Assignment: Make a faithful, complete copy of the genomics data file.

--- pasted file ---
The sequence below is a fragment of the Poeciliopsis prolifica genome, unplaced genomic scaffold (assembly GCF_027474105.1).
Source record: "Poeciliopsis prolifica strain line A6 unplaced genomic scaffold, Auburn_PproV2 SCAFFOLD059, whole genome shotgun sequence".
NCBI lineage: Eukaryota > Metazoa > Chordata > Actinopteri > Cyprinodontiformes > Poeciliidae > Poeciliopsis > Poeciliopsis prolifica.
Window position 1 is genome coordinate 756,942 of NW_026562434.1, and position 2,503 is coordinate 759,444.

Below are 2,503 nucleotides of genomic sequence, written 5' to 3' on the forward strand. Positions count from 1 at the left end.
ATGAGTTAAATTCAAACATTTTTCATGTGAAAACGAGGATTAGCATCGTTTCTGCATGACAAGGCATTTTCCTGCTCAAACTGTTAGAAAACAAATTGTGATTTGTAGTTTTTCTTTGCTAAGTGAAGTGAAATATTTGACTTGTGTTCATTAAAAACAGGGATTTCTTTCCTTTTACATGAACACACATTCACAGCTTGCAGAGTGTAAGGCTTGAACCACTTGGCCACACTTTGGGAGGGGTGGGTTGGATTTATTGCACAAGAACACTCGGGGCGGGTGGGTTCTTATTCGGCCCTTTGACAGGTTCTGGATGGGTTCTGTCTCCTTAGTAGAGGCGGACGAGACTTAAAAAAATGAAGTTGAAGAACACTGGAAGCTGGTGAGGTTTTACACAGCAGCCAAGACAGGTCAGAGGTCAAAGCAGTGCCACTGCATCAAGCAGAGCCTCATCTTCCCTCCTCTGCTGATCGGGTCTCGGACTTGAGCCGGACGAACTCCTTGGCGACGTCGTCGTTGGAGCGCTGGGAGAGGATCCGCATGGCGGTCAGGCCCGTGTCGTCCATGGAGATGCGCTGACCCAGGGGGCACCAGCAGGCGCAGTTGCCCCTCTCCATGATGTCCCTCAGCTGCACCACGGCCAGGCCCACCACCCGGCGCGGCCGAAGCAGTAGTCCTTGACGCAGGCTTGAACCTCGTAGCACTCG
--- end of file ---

The sequence below is a fragment of the Poeciliopsis prolifica genome, unplaced genomic scaffold (assembly GCF_027474105.1).
Source record: "Poeciliopsis prolifica strain line A6 unplaced genomic scaffold, Auburn_PproV2 SCAFFOLD059, whole genome shotgun sequence".
NCBI lineage: Eukaryota > Metazoa > Chordata > Actinopteri > Cyprinodontiformes > Poeciliidae > Poeciliopsis > Poeciliopsis prolifica.
Window position 1 is genome coordinate 756,942 of NW_026562434.1, and position 2,503 is coordinate 759,444.

Below are 2,503 nucleotides of genomic sequence, written 5' to 3' on the forward strand. Positions count from 1 at the left end.
ATGAGTTAAATTCAAACATTTTTCATGTGAAAACGAGGATTAGCATCGTTTCTGCATGACAAGGCATTTTCCTGCTCAAACTGTTAGAAAACAAATTGTGATTTGTAGTTTTTCTTTGCTAAGTGAAGTGAAATATTTGACTTGTGTTCATTAAAAACAGGGATTTCTTTCCTTTTACATGAACACACATTCACAGCTTGCAGAGTGTAAGGCTTGAACCACTTGGCCACACTTTGGGAGGGGTGGGTTGGATTTATTGCACAAGAACACTCGGGGCGGGTGGGTTCTTATTCGGCCCTTTGACAGGTTCTGGATGGGTTCTGTCTCCTTAGTAGAGGCGGACGAGACTTAAAAAAATGAAGTTGAAGAACACTGGAAGCTGGTGAGGTTTTACACAGCAGCCAAGACAGGTCAGAGGTCAAAGCAGTGCCACTGCATCAAGCAGAGCCTCATCTTCCCTCCTCTGCTGATCGGGTCTCGGACTTGAGCCGGACGAACTCCTTGGCGACGTCGTCGTTGGAGCGCTGGGAGAGGATCCGCATGGCGGTCAGGCCCGTGTCGTCCATGGAGATGCGCTGACCCAGGGGGCACCAGCAGGCGCAGTTGCCCCTCTCCATGATGTCCCTCAGCTGCACCACGGCCAGGCCCACCACCCGGCGCGGCCGAAGCAGTAGTCCTTGACGCAGGCTTGAACCTCGTAGCACTCG